Rev. Dr. James Hal Cone once described himself as “the angriest theologian in America.” Known as the founder of Black Liberation Theology, award-winning author and Bill & Judith Moyers Distinguished Professor of Systematic Theology at Union Theological Seminary, Dr. Crone died April 28 in New York City.
“In so many ways, James Cone has been Union Theological Seminary for the past 50 years,” said Union president Serene Jones. “To say his death leaves a void is a staggering understatement. His prophetic voice, deep kindness, and fierce commitment to black liberation embodied not just the very best of our seminary, but of the theological field as a whole and of American prophetic thought and action.”
Cone described his mission in the introduction to the 1997 edition of Black Theology and Black Power, originally published in 1969. “I wanted to speak on behalf of the voiceless black masses in the name of Jesus, whose gospel I believed had been greatly distorted by the preaching theology of white churches.”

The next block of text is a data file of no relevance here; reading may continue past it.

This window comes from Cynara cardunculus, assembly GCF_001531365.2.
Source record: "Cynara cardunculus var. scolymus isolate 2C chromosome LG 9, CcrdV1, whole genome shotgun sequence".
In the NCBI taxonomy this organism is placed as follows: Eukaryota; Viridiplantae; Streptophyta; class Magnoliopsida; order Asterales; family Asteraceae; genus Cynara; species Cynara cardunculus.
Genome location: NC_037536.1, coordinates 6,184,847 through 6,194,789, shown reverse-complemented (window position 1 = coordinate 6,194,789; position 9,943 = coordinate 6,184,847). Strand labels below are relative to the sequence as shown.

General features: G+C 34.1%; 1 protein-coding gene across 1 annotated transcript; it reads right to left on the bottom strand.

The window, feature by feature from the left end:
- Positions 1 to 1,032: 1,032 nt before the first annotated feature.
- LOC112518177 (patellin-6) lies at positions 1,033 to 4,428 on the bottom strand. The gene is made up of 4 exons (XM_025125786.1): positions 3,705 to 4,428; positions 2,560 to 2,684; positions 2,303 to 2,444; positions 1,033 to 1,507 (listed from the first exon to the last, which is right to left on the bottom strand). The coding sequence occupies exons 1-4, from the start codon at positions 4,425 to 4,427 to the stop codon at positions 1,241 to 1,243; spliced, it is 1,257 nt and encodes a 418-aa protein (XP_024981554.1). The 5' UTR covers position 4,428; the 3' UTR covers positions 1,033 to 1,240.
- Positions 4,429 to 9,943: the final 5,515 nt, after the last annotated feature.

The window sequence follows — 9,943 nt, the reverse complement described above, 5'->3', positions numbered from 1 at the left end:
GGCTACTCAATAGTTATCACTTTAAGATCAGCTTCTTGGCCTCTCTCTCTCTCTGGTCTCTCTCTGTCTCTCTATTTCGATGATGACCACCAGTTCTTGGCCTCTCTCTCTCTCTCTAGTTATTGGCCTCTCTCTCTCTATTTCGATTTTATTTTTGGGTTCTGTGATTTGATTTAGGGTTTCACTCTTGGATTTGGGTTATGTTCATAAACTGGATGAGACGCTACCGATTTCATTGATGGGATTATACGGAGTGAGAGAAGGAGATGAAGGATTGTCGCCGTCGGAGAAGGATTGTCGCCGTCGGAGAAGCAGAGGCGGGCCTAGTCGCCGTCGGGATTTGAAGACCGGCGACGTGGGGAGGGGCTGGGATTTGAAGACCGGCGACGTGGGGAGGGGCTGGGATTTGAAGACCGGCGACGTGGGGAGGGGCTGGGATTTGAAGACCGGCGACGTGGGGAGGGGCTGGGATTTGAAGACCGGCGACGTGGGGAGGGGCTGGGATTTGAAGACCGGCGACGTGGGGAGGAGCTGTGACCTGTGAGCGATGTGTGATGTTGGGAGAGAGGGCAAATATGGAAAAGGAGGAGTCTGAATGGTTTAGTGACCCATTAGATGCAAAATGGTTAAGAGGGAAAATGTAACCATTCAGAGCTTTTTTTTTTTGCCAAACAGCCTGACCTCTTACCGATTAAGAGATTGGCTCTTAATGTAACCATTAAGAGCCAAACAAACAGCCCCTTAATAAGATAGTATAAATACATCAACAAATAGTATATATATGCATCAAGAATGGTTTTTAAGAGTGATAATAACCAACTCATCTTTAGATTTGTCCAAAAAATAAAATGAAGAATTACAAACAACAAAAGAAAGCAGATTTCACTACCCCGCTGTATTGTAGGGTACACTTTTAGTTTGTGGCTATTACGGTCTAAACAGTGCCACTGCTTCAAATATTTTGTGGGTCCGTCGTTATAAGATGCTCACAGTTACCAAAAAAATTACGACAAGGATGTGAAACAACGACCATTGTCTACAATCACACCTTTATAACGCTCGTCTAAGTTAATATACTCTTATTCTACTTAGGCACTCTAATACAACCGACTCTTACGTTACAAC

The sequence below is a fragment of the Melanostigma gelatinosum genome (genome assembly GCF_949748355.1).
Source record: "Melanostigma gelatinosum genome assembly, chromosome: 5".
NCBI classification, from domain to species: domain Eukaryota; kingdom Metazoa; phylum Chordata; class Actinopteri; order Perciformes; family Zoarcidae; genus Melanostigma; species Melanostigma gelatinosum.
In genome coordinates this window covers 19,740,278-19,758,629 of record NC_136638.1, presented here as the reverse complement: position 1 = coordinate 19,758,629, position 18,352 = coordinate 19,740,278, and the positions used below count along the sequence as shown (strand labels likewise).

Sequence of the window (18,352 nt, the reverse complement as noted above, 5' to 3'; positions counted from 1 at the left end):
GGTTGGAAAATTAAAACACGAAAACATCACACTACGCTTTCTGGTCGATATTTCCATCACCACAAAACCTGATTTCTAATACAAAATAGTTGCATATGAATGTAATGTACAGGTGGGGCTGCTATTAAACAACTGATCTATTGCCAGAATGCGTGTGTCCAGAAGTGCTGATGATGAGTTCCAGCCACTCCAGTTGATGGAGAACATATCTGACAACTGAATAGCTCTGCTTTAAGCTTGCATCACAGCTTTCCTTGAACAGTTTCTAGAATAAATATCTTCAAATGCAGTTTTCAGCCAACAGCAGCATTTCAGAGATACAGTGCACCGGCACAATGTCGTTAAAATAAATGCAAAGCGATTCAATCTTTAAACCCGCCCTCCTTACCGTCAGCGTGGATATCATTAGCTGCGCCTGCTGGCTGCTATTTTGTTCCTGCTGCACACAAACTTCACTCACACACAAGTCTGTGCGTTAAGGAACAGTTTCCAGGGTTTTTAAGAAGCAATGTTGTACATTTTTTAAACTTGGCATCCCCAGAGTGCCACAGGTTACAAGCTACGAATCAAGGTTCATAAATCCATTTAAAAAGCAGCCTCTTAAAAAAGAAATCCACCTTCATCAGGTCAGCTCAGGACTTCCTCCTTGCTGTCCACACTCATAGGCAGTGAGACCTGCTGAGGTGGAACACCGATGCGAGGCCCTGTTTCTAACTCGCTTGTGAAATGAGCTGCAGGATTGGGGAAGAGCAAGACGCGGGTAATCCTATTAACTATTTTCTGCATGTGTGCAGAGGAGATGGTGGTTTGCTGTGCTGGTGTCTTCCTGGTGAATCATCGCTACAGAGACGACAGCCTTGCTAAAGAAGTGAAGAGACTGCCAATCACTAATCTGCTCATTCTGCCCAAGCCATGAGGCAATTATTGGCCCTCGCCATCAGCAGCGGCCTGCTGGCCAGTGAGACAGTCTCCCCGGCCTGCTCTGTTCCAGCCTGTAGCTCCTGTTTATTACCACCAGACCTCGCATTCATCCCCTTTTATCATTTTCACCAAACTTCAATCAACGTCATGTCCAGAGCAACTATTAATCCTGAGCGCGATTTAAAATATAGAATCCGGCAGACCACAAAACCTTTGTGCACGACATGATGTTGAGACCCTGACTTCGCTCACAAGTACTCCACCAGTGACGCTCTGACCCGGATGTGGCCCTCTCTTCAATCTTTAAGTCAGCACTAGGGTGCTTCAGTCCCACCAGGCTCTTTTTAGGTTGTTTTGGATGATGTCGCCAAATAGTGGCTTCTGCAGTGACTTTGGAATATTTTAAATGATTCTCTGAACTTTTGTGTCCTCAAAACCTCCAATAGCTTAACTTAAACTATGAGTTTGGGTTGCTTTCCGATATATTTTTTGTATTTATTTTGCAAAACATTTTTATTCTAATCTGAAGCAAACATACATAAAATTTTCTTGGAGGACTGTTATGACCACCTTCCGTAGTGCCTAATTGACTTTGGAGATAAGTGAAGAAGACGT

“The crucifixion was clearly a first-century lynching. Both are symbols of the death of the innocent, mob hysteria, humiliation, and terror. They both also reveal a thirst for life that refuses to let the worst determine our final meaning and demonstrate that God can transform ugliness into beauty, into God’s liberating presence.”
Cone’s most recent book, The Cross and the Lynching Tree, earned him the 2018 Grawemeyer Award in Religion, jointly awarded by Louisville Presbyterian Theological Seminary and the University of Louisville.
“The crucifixion was clearly a first-century lynching,” wrote Cone. “Both are symbols of the death of the innocent, mob hysteria, humiliation, and terror. They both also reveal a thirst for life that refuses to let the worst determine our final meaning and demonstrate that God can transform ugliness into beauty, into God’s liberating presence.”
Cone completed his final book, a memoir, just a few months before his passing. Said I Wasn’t Gonna Tell Nobody will be published later this year. His longtime editor, Robert Ellsberg of Orbis Books, shared these words written by Cone for the conclusion of the memoir: “I write because writing is the way I fight. Teaching is the way I resist, doing what I can to subvert white supremacy.”
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